After a furious start on Sunday, the Dallas Stars secured their third win in four games against the Colorado Avalanche. And with Game 5 just a few hours away, the momentum seems to be in their corner as they prepare for another second-round elimination game.
4 minutes, 27 seconds. That was all the time the Dallas Stars needed to score three goals and hop into the driver’s seat of Game 4 on Sunday evening.
After a three-day break (their longest period of time without a game in three weeks) that began with a Game 3 loss to the Colorado Avalanche, the second-round series shifted to a pivotal Game 4. Either Dallas would take a 3-1 stranglehold on the series, or Colorado would eliminate the Stars’ early series momentum and turn it into a best-of-three.
The Stars took that possibility to heart early Sunday evening and used it to produce one of their most furious starts to a game in a long time. They held the Avalanche to zero shots on goal through the opening 18:26 of the game, stifled the Colorado power play on two different occasions, logged 26 hits and were overwhelming on the forecheck from the opening puck drop, and unloaded a three-goal assault in a span of less than five minutes during the period.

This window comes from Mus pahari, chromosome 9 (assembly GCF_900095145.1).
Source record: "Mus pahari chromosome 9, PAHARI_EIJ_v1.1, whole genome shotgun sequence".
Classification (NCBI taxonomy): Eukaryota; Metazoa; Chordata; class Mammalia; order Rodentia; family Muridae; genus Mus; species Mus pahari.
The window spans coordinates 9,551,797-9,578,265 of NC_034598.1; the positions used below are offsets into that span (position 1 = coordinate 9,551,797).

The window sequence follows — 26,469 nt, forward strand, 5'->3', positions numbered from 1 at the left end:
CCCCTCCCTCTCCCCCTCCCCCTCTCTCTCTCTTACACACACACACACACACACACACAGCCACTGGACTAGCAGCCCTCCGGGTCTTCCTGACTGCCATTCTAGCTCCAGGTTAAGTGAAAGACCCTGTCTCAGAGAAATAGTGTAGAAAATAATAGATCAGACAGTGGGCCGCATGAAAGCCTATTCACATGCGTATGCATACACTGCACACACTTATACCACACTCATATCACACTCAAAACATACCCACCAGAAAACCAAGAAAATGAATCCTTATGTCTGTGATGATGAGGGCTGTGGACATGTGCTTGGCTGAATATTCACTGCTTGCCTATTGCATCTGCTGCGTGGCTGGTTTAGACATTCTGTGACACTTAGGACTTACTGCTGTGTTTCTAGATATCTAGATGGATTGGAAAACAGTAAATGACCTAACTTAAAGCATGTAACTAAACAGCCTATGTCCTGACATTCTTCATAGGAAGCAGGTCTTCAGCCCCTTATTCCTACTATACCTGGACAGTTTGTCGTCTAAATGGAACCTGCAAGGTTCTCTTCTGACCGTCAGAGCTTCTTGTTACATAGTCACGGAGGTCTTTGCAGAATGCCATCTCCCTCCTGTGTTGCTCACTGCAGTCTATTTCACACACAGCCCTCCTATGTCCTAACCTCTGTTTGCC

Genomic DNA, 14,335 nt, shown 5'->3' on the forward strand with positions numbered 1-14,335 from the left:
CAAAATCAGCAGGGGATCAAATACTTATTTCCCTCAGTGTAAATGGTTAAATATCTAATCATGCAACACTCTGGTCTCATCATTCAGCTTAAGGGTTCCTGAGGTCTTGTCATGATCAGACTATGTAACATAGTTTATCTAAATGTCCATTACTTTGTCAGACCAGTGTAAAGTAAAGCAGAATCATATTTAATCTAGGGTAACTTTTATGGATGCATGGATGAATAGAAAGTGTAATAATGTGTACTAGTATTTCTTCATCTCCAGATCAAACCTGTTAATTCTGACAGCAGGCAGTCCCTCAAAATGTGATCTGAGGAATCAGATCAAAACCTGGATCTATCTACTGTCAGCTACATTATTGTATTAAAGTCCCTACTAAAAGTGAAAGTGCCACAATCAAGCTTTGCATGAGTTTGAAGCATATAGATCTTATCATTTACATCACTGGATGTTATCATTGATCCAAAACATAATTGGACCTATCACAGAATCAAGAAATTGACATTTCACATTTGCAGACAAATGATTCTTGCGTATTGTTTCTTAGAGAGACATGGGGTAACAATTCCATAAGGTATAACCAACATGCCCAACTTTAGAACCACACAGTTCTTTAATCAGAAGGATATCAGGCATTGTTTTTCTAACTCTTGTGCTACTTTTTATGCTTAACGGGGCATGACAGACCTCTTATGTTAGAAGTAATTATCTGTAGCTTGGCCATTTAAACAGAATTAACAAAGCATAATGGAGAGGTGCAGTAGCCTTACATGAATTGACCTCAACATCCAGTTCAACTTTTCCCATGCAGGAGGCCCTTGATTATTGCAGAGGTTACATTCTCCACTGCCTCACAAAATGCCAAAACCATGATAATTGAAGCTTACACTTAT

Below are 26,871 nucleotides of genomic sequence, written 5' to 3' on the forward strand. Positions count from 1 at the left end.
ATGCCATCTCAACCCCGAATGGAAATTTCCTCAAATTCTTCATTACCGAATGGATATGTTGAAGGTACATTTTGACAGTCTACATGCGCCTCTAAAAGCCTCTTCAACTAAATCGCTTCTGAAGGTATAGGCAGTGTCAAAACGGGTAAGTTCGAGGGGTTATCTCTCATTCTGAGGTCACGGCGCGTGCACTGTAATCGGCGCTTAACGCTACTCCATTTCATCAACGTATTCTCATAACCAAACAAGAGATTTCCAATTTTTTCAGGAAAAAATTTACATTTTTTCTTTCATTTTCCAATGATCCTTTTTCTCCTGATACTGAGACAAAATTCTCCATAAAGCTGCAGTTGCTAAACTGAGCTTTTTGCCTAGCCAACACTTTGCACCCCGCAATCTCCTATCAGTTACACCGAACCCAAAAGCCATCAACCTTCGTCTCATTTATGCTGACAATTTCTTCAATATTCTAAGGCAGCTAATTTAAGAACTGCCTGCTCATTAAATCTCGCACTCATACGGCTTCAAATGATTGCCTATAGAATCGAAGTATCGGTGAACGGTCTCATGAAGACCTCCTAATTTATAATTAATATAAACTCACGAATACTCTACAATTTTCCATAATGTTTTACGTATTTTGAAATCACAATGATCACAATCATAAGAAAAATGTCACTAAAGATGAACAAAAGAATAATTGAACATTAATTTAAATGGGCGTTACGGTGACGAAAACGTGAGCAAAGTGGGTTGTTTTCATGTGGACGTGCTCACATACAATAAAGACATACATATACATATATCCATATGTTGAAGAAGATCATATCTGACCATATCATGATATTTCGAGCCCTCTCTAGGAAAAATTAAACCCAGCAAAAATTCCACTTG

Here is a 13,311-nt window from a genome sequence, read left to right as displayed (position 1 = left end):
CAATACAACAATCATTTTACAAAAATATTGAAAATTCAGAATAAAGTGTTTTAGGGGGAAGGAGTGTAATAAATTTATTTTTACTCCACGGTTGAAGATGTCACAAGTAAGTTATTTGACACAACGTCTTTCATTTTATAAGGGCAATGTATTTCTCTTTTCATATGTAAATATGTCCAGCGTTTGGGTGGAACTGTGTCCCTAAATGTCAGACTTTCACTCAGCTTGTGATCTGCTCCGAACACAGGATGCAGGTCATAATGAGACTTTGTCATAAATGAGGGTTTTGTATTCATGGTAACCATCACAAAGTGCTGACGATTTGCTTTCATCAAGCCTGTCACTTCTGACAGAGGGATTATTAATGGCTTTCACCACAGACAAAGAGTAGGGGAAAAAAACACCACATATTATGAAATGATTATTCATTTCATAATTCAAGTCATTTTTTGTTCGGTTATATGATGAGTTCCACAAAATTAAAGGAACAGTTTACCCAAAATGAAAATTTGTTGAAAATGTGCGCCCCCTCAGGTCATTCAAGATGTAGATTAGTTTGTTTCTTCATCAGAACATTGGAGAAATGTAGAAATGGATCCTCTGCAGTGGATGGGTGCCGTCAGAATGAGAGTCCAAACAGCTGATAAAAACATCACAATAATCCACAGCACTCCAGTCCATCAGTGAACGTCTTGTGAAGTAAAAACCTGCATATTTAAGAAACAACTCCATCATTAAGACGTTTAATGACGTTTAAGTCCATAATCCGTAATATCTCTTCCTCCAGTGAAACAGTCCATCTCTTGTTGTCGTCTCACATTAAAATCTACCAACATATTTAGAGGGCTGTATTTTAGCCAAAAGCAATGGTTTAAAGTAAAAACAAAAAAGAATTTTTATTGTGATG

“We wanted to answer the bell from the last game,” Radek Faksa said about the start following the game. “We tried to get the puck deep, be physical, have some [offensive] zone time, and set the pace of the game.”
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John Klingberg scored on a strong drive to the net front to clean up a rebound and open the scoring, Faksa followed it less than 140 seconds later with a power play goal on the doorstep, and Jamie Benn finished the surge 2:12 later with a redirect on the power play in front of the net.
Just like that, Dallas had a 3-0 lead and the Avalanche were reeling. And while Colorado controlled the second in terms of scoring, chances, and setting the tempo, the Stars opened the third with a determined penalty kill to keep the lead at 3-2. From there, the door opened for younger players to make an impact, and they did so.
Roope Hintz scored the Stars’ third power play goal of the day by exhibiting impressive patience and control in the slot. He waited for the Colorado penalty kill to scramble and break down after finding the puck and flung it home upon finding an opening. 32 seconds later, Denis Gurianov capitalized on a costly puck-handling error by Cale Makar to restore the three-goal lead midway through the third period. And though Valeri Nichushkin scored his second of the game a few minutes later and Vladislav Namestnikov scored during an empty-net, 6-on-5 situation with four seconds remaining, the Stars pulled off the 5-4 victory to take a commanding series lead.